Pakistan is losing its traditional nesting sites for sea turtles. This is posing an additional threat to the already endangered species.
This was revealed by Adnan Hamid, the Deputy Conservator in the Sindh Wildlife Department, to Anadolu Agency.
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It is pertinent to note that female turtles lay their eggs on beaches between October and February. The eggs hatch around in 60 days.
Pakistan has lost 25%-30% of the nesting ground for green turtles over the past decade.
The Hawke’s Bay and Sandspit beaches in Karachi have been the ideal nesting sites for rare green turtles due to their sandy nature.
According to Hamid, the two beaches are among the 11 largest nesting sites for green turtles in the world.
Nevertheless, the beaches have been immensely damaged in terms of serving as nesting sites due to uncontrolled construction and human disturbance.
The recent reconstruction of the previously broken Mauripur Road has made it easier for people from mainland Karachi to visit the beaches, making them more vulnerable to damage.
Several factors have contributed to the decline of the large saltwater species in recent decades.
These include increasing water pollution and garbage dispersed across the beaches, depleting natural habitats, and careless fishing.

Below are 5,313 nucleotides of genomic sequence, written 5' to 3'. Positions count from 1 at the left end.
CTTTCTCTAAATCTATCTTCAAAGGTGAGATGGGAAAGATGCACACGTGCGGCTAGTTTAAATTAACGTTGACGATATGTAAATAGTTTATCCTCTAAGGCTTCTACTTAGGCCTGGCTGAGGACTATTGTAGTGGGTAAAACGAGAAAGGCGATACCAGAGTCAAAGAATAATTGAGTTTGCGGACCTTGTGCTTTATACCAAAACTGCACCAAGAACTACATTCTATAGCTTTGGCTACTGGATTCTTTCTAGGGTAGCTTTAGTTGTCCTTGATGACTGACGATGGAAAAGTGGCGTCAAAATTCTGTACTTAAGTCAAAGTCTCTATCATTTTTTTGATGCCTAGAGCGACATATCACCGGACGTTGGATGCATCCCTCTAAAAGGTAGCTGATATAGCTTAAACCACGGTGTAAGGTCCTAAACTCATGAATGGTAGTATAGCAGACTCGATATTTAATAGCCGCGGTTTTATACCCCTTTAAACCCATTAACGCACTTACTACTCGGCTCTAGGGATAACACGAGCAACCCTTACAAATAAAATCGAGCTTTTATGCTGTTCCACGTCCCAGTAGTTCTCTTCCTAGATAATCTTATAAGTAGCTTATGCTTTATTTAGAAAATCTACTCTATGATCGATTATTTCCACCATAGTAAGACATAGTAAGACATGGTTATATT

Unfortunately, Pakistanis love to litter everywhere, and the paradise beaches are filled with trash.
According to Hamid, the solid waste left behind includes plastic bags and diapers, which are ‘killers’ for the species.
“If devoured, they cause asphyxiation and ultimately kill the turtles,” he warned.
The sea turtles lay their eggs by digging pits on the sandy beaches.
Unfortunately, there is so much plastic, at times, that the poor creatures are not able to dig through and give up on laying eggs altogether.
Hamid questions the authorities why Pakistan’s sea sites have still not been listed as Marine Protected Areas.
It is pertinent to note that green turtles are also found on some beaches in Balochistan.
Apart from green turtles, four other turtle species have been discovered in Pakistan’s sea waters, including Olive Ridley Turtle, Loggerhead Turtle, Hawksbill Turtle, and Leather Back Turtle.
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